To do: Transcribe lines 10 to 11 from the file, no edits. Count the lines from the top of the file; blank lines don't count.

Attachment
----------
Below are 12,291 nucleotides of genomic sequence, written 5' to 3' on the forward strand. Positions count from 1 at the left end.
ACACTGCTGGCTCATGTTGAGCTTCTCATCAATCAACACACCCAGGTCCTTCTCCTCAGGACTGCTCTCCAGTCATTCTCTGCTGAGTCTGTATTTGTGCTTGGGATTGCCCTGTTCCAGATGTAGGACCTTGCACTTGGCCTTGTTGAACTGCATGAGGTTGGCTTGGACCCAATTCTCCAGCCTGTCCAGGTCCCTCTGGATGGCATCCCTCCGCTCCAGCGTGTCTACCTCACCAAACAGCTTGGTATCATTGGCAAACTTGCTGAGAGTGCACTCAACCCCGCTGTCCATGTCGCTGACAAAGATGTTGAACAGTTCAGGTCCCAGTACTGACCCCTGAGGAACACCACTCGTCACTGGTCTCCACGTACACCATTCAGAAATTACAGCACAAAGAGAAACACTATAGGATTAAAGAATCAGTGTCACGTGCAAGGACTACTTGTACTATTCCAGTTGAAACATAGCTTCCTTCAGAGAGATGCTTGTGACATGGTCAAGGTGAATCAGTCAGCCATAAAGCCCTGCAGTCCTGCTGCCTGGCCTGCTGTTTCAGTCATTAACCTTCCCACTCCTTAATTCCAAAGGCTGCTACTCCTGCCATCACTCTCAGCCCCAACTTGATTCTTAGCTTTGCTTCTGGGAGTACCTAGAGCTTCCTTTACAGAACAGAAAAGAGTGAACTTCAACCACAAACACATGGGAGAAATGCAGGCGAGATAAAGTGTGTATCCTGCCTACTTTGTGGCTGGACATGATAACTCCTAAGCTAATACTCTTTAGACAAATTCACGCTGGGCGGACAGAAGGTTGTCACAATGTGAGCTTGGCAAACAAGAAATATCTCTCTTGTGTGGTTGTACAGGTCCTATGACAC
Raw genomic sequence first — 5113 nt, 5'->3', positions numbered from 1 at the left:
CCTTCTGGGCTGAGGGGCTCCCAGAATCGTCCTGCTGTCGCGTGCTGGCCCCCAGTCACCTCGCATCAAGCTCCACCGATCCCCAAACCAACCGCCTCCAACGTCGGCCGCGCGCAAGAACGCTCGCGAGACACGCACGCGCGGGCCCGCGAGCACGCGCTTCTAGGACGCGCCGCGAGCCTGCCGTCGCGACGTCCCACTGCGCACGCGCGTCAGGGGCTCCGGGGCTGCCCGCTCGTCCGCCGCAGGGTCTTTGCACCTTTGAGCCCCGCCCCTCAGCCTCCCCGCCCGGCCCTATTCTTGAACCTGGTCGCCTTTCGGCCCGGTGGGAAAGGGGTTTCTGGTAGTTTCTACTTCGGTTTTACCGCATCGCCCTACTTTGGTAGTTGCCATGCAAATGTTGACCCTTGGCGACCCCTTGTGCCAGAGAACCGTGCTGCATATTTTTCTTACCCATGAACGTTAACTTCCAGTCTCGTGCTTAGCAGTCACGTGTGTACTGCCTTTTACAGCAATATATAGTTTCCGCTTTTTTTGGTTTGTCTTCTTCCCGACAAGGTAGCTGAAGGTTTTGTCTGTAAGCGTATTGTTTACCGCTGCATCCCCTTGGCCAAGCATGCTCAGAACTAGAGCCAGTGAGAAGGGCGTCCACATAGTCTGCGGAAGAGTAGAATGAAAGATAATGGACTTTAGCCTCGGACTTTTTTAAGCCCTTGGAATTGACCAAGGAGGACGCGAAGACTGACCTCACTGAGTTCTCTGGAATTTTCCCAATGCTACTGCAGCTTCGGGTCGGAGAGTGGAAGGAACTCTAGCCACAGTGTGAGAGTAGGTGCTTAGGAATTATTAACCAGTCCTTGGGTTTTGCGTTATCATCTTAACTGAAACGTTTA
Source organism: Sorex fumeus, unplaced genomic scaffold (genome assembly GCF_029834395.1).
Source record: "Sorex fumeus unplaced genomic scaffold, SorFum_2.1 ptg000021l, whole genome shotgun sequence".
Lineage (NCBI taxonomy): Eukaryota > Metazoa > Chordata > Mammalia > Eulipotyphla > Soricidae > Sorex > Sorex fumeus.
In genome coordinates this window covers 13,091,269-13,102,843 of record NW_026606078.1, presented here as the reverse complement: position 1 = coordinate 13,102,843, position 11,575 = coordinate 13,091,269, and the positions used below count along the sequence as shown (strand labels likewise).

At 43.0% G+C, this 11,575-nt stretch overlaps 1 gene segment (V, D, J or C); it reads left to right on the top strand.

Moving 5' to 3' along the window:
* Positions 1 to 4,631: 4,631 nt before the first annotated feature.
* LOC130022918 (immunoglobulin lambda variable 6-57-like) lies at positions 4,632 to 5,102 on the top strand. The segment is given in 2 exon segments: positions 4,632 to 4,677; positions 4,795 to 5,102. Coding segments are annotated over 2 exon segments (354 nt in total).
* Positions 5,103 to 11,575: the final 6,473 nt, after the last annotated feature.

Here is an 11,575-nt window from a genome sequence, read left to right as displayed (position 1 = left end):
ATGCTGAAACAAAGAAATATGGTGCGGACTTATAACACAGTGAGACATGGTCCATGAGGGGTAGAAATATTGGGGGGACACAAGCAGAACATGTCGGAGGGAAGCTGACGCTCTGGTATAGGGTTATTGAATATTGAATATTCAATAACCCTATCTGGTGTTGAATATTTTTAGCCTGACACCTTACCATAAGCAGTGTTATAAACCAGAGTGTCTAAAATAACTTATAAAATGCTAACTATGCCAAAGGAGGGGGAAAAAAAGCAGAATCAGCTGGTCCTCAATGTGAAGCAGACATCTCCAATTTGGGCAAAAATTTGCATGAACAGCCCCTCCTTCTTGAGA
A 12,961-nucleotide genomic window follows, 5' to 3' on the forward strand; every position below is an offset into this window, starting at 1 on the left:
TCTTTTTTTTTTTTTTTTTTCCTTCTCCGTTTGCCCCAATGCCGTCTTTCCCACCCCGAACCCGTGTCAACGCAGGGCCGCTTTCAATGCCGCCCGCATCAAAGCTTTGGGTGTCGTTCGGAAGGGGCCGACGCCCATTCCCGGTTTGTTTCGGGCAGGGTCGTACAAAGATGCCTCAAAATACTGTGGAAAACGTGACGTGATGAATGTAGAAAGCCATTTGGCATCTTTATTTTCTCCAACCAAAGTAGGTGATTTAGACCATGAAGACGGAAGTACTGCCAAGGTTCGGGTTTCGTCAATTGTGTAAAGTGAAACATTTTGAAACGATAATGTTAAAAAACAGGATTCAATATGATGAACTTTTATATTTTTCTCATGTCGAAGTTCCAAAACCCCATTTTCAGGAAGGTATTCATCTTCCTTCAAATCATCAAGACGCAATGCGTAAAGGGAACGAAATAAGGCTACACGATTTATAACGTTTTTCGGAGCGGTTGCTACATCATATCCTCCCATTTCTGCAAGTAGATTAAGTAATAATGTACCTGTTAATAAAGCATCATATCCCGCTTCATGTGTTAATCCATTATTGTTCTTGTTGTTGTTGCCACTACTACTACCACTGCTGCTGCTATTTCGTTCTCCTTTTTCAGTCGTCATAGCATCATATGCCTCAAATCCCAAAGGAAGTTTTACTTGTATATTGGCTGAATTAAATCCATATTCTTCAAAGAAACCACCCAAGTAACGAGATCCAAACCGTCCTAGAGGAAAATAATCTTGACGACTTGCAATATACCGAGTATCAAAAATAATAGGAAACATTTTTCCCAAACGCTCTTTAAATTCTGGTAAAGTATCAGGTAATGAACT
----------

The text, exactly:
Moving 5' to 3' along the window:
* Positions 1 to 4,631: 4,631 nt before the first annotated feature.